He’s So Romantic

Your idea of romance and my idea of romance will be different. Romance is like one’s taste in food; we all like and need it, but my steamed branzino with cilantro and scallion might not mesh with your cheeseburger.

Herein some of the friction of dating. With the best intentions, I try to curry your favour with my brand of romance. It will succeed only partially, because we are all quite specific in our likes. Really specific, actually. And the likelihood of finding someone new who shares precisely the same ideas of what’s romantic and what’s not is small.

We can look at dating through this lens if you like. Dating is the process of gradually aligning our romantic ideals so that they fit together pretty darn well. Finding someone with the potential for this is our goal. As a simple test, it’s not a bad start.


The ooze of famous people living their lives, well, everywhere, is the biggest sanitation problem of the 21st century.

I cannot help but wonder if we the people shouldn’t demand a public health stance from authorities. They should sluice this muck into Superfund sites or other toxic waste dumps. It’s at least as dangerous to our health as those WWII and Cold War leftovers, and probably a good deal more so.

Endless foolishness from media-created personalities distort real life. That’s the problem. If we’re looking for examples of how to be, the very worst ones pop up first. Everywhere. All the time.

Fighting our way (and I really do mean fighting, because the media are so smart at co-opting our brainspace) towards a sane coupling plane takes time and a thought. Overcoming poor relationship models and counter-productive advice is a challenge for most of us. Me more than anyone, by the way, but at least part of getting better is understanding the problem.

Celebrity relationships are the anti-matter of the coupling universe. Your life and my life are what matter…the real, important material we have to work with.


If you think it cold-blooded to plan your romantic and coupling life, consider the alternative. That alternative includes disappointment, confusion, heartbreak, heartache, sadness, spots and tears. These things will appear in your life regardless, but will be much worse without some kind of blueprint.

Our blueprint for successful dating and coupling is not the same as an architectural blueprint. By necessity, buildings and bridges must have engineering limits calculated and safety incorporated from the beginning. Those smart people with the snazzy sloping desks then add a margin for the unforeseen.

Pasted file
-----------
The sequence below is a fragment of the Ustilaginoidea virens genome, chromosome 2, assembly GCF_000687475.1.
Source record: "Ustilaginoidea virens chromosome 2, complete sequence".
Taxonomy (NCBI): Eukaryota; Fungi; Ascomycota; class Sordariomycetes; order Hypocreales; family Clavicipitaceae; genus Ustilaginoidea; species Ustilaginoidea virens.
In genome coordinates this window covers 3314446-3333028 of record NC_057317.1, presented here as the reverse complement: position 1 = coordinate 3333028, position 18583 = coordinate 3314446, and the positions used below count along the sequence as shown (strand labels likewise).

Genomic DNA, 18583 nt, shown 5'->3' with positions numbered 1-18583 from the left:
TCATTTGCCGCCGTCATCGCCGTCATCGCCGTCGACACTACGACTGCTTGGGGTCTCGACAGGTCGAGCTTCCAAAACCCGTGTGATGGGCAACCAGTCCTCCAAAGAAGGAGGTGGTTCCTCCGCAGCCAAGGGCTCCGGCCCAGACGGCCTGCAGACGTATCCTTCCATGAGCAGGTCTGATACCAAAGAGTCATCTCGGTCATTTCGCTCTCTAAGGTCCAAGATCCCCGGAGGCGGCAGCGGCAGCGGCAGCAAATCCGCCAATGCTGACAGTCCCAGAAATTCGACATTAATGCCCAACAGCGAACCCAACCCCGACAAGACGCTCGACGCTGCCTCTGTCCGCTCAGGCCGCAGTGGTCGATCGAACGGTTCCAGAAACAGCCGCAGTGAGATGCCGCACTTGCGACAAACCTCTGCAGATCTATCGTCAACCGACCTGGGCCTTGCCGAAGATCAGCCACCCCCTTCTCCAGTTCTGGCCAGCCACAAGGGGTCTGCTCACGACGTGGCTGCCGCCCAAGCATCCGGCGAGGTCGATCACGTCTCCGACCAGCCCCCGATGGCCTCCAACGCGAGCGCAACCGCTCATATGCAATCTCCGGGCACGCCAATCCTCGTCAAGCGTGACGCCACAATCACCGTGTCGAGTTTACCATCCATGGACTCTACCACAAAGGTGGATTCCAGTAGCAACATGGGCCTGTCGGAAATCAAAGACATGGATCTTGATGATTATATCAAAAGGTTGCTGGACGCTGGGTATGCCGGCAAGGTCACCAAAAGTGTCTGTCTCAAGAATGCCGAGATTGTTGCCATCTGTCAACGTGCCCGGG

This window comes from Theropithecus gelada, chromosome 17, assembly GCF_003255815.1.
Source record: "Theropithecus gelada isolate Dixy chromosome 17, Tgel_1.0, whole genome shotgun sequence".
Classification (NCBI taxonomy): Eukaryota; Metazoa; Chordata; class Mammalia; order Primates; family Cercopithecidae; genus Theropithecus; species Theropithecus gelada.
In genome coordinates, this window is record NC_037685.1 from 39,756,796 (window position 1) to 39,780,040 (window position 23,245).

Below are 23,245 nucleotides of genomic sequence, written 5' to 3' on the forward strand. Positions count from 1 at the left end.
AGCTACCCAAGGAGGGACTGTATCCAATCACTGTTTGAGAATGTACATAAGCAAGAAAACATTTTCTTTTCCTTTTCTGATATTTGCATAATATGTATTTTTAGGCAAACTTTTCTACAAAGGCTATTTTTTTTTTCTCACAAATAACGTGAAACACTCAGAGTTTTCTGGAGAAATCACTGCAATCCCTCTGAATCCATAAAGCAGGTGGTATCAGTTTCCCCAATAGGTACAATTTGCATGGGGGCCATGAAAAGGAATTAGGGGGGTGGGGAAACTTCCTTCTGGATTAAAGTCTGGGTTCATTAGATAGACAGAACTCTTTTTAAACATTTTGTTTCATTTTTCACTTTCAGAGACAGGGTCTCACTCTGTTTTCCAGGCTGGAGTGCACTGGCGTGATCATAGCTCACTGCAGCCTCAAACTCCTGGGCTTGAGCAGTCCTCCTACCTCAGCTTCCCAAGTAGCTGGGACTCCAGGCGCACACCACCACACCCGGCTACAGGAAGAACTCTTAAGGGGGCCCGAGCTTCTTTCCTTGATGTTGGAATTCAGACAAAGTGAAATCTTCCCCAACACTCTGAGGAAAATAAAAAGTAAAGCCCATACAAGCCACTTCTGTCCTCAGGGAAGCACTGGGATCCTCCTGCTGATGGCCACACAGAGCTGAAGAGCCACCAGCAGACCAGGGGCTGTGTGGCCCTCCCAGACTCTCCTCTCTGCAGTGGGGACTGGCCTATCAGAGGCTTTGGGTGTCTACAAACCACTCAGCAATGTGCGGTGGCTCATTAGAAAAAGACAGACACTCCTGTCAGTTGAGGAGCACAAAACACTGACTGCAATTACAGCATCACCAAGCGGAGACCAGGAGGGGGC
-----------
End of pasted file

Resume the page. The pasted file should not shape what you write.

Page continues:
Relationships with prospective co-couplers (especially the unknown others who will end up being the people with whom we couple) cannot be so circumscribed, so we need a lot of room to stretch. The unknowns that evolve when we bring new people into our lives can be wonderful or disastrous. Allowing them to play out is part of the plan.

So we cannot make our loving outline too granular. We need room for manoeuvring. However, there are some parameters we can set with a high degree of confidence, a few of which I have listed here:

  • stick to dating within plus or minus ten years of your age
    • more than that limits your shared experiences from childhood
  • big economic disparities will cause problems
    • avoid money as a third entity in the relationship…and it will be
  • common attitudes to children (and having them yourselves)
    • to pre-empt surprises when it’s too late
  • shared thoughts on religion
    • stated expressly, not in vague generalizations
  • domesticity: washing, ironing, mowing lawns, dishes in the sink
    • easy to gloss over, difficult to reconcile gross differences later
  • common money disciplines (or not)
    • budgets, savings, income, thrift, celebration, risk, pauperism
  • home-body or traveler?
    • mixing the two types might be a problem – absences can be brutal
  • food
    • yep, it’s a big part of our lives so we best face it
  • politics
    • always easier when both people are up-front and clear
  • personality type
    • extrovert or introvert, party-goer or dinner-party type, drinker or stoner?
  • sex
    • expectations, desires, frequency, hang-ups, fantasies
  • spare time activities
    • books or movies, bikes or bars, exercise or beach-snoozing, couch or weight training?

Although this might appear to hem us into a tight corner with a limited number of eligible prospects, the nuances of each individual will surprise and delight us. Even within these boundaries.